1 /blaInd/ adjective
a) unable to see: He was nearly blind in one eye. | go blind (=become blind): In later stages of the disease, sufferers often go blind.
b) the blind (plural) people who are unable to see: talking books for the blind
c) as blind as a bat humorous not able to see well: I'm as blind as a bat without my glasses.
a) be blind to to completely fail to notice or realize something: They seemed to be blind to the consequences of their decision.
b) turn a blind eye (to) to deliberately ignore something that you know should not be happening: The boss sometimes turns a blind eye to smoking in the office.
c) not take a blind bit of notice especially spoken to completely ignore what someone else is doing, especially in a way that is annoying
3 not make a blind bit of difference BrE informal used to emphasize that whatever someone says or does will not change the situation at all
a) blind faith/loyalty/hate etc strong feelings that you have without thinking about why you have them: an unreasoning, blind hatred
b) blind panic/rage strong feelings that are out of your control: In a moment of blind panic she had pulled the trigger and shot the man dead.
5 blind corner/bend/curve a corner on a road that you cannot see beyond when you are driving
6 the blind leading the blind often humorous used to say that people who do not know much about what they are doing are guiding or advising others who know nothing at all
7 AIRCRAFT blind flying/landing using only instruments to fly an aircraft because you cannot see through cloud, mist etc
8 blind drunk BrE informal extremely drunk
9 swear blind to say very firmly that something is definitely true: Phil swears blind it wasn't him.
-see also: blindly - blindness noun (U) 2 verb (T)
1 to permanently destroy someone's ability to see: He had been blinded in the war.
2 to make it difficult for someone to see for a short time: Opening the door, I was immediately blinded by the glare.
3 to make someone lose their good sense or judgement and be unable to see the truth about something: blinded by emotion | blind sb to: He had tremendous charm, which blinded us to his dishonesty.
4 blind sb with science to confuse or trick someone by using complicated language
-see also: effing and blinding eff (1) 3 noun (C)
1 a covering that can be pulled down over a window; window shade
-see also: roller blind, window shade AmE Venetian blind, shade 1 (2b)
2 a trick or excuse to stop someone from discovering the truth: Her accent was a blind - she isn't really an American.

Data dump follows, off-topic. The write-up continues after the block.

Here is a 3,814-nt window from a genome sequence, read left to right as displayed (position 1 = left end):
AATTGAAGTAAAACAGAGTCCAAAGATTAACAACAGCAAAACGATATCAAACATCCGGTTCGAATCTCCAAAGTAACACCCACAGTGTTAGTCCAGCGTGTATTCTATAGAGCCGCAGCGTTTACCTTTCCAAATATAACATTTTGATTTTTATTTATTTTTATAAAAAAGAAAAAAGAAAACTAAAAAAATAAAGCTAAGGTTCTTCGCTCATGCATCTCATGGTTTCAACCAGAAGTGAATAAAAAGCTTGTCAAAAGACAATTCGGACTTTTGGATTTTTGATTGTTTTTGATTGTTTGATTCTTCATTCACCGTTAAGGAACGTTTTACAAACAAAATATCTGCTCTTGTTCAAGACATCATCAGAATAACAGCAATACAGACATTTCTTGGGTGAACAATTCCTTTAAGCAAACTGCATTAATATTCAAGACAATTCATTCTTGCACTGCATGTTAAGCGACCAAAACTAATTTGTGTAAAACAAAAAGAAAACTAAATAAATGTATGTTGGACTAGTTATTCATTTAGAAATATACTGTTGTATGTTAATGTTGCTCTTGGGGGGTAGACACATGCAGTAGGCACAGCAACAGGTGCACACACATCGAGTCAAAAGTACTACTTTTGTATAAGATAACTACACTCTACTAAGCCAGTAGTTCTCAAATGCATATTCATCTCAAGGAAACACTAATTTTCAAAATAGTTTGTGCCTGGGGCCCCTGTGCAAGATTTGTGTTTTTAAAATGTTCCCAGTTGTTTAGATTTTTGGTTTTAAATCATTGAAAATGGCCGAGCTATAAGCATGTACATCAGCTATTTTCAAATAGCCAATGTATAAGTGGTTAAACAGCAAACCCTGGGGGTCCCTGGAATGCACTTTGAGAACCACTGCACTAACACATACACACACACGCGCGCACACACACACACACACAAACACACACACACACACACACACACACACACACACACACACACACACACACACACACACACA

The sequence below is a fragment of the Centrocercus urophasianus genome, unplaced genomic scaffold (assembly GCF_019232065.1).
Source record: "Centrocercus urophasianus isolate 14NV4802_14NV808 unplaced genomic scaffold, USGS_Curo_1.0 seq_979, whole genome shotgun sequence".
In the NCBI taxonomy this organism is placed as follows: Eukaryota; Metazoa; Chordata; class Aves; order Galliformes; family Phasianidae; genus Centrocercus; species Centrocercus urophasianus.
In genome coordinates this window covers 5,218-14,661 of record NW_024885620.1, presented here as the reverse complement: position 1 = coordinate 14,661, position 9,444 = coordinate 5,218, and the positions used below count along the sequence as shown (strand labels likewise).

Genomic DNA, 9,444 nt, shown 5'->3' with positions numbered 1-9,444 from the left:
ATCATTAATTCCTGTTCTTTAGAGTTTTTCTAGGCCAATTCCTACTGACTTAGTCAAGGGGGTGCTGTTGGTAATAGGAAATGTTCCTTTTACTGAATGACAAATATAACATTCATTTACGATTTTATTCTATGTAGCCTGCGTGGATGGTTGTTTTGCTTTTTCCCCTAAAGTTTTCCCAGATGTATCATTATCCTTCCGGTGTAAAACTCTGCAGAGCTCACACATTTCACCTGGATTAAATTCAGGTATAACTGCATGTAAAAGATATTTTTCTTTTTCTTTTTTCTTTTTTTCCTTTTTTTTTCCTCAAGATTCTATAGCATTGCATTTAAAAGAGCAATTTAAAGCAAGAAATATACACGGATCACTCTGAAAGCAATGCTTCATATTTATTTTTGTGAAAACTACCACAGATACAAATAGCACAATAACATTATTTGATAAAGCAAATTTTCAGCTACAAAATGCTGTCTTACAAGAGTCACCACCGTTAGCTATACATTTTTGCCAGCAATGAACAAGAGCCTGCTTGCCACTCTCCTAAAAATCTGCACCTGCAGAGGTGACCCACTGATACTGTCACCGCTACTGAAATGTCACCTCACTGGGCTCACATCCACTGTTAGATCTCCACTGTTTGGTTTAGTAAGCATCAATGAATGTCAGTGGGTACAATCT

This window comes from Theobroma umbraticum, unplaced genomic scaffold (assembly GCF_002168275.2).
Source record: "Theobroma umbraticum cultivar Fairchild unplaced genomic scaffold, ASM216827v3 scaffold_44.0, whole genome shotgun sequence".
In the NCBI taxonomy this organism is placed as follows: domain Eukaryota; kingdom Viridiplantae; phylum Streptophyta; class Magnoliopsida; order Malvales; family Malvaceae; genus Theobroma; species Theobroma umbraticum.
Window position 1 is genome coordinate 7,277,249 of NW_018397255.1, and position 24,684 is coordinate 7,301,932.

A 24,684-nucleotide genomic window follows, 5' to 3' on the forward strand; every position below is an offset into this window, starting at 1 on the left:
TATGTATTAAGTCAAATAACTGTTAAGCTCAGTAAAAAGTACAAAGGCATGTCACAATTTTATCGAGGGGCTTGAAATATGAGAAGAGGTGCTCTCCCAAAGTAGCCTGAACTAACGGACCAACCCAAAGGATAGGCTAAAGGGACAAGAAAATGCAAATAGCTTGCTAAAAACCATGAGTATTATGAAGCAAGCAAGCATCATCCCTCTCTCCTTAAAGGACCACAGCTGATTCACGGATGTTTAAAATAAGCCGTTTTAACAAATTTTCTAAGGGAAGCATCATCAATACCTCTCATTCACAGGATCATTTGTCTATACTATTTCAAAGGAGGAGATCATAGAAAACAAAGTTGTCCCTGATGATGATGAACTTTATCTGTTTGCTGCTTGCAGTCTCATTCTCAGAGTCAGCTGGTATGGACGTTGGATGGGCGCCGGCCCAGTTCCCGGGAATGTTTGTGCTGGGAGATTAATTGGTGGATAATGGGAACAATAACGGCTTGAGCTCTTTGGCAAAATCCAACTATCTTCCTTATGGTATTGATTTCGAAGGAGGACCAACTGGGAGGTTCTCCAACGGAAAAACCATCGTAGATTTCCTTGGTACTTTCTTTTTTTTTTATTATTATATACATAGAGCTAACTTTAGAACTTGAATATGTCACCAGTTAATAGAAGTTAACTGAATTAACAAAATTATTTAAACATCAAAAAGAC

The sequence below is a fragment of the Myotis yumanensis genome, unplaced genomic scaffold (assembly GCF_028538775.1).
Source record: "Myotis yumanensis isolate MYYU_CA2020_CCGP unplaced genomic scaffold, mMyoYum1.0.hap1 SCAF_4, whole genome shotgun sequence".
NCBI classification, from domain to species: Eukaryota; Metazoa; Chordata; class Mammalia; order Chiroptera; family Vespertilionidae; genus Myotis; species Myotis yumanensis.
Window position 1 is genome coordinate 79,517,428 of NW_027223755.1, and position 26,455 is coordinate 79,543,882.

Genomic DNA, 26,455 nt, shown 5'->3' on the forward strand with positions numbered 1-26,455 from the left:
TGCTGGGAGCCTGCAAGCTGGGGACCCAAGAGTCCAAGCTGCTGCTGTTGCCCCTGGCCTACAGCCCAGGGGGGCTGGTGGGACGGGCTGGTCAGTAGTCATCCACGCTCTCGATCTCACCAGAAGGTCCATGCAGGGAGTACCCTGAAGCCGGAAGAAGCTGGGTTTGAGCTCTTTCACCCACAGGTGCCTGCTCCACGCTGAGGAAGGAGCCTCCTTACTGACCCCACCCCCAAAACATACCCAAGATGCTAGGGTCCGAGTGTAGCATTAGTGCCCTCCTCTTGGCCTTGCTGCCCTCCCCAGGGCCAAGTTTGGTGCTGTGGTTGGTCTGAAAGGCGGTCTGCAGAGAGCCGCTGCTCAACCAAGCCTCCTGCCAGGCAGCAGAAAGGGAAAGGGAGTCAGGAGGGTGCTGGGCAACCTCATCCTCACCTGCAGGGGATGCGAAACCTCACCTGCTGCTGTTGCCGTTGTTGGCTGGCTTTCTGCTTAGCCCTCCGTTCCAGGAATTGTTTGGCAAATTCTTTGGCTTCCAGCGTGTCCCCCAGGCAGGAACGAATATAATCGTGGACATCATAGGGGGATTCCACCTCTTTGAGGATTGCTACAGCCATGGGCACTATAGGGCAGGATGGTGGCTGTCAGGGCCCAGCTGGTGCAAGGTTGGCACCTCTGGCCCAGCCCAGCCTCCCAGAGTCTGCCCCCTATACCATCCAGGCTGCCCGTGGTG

3 AmE a small shelter where you can watch birds or animals without being seen by them; hide 2 (1): BrE

Longman dictionary of contemporary English. 2004.

Игры ⚽ Поможем решить контрольную работу

Look at other dictionaries:

  • Blind — Blind, a. [AS.; akin to D., G., OS., Sw., & Dan. blind, Icel. blindr, Goth. blinds; of uncertain origin.] 1. Destitute of the sense of seeing, either by natural defect or by deprivation; without sight. [1913 Webster] He that is strucken blind can …   The Collaborative International Dictionary of English

  • Blind — can refer to: * The state of blindness, being unable to see * Blind or double blind, a procedure to reduce bias in scientific experiments * A window blind, a covering for a window * Hunting blind, used to conceal the observer when watching or… …   Wikipedia

  • blind — adj Blind, sightless, purblind mean lacking or deficient in the power to see or to discriminate objects. Blind is used to imply absence or deprivation or gross restriction of the power of vision, either by congenital defect or as a result of… …   New Dictionary of Synonyms

  • Blind — Blind, er, este, adj. et adv. des Gesichtes, oder der Werkzeuge des Sehens beraubt. 1. Eigentlich. Blind seyn. Auf einem Auge, auf beyden Augen blind seyn. Ein blinder Mann. Sprichw. Ein blinder Mann ein armer Mann, weil die Blindheit in der… …   Grammatisch-kritisches Wörterbuch der Hochdeutschen Mundart

  • blind — blind; blind·age; blind·eyes; blind·fold·ed·ness; blind·ish; blind·ism; blind·less; blind·ly; blind·man; blind·man s; blind·ness; blind·stitch; blind·story; spur·blind; un·blind; blind·fold; pur·blind; blind·ing·ly; pur·blind·ly; pur·blind·ness; …   English syllables

  • blind — [blīnd] adj. [ME & OE: see BLEND] 1. without the power of sight; unable to see; sightless 2. of or for sightless persons 3. not able or willing to notice, understand, or judge 4. done without adequate directions or knowledge [a blind search] 5. h …   English World dictionary

  • blind — ► ADJECTIVE 1) lacking the power of sight; unable to see. 2) done without being able to see or without necessary information. 3) lacking perception, judgement, or reason. 4) concealed, closed, or blocked off. 5) (of flying) using instruments only …   English terms dictionary

  • Blind — «Blind» Сингл Korn из альбома Korn Выпущен 1994 Формат CD Записан …   Википедия

  • blind — [blɪnt] <Adj.>: 1. nicht sehen könnend: ein blindes Kind; von Geburt blind sein; blind werden. Syn.: ↑ sehbehindert. Zus.: farbenblind, halbblind, nachtblind, schneeblind. 2. keiner Kontrolle durch den Verstand unterworfen: blinder Hass;… …   Universal-Lexikon

  • blind — Adj std. (8. Jh.), mhd. blind, ahd. blint, as. blind Stammwort. Aus g. * blinda , älter * blenda Adj. blind , auch in gt. blinds, anord. blindr, ae. blind, afr. blind. Ein e stufiges Adjektiv, als dessen Grundlage vielleicht ein starkes Verb **… …   Etymologisches Wörterbuch der deutschen sprache

  • Blind — Blind, v. t. [imp. & p. p. {Blinded}; p. pr. & vb. n. {Blinding}.] 1. To make blind; to deprive of sight or discernment. To blind the truth and me. Tennyson. [1913 Webster] A blind guide is certainly a great mischief; but a guide that blinds… …   The Collaborative International Dictionary of English

Share the article and excerpts

Direct link
Do a right-click on the link above
and select “Copy Link”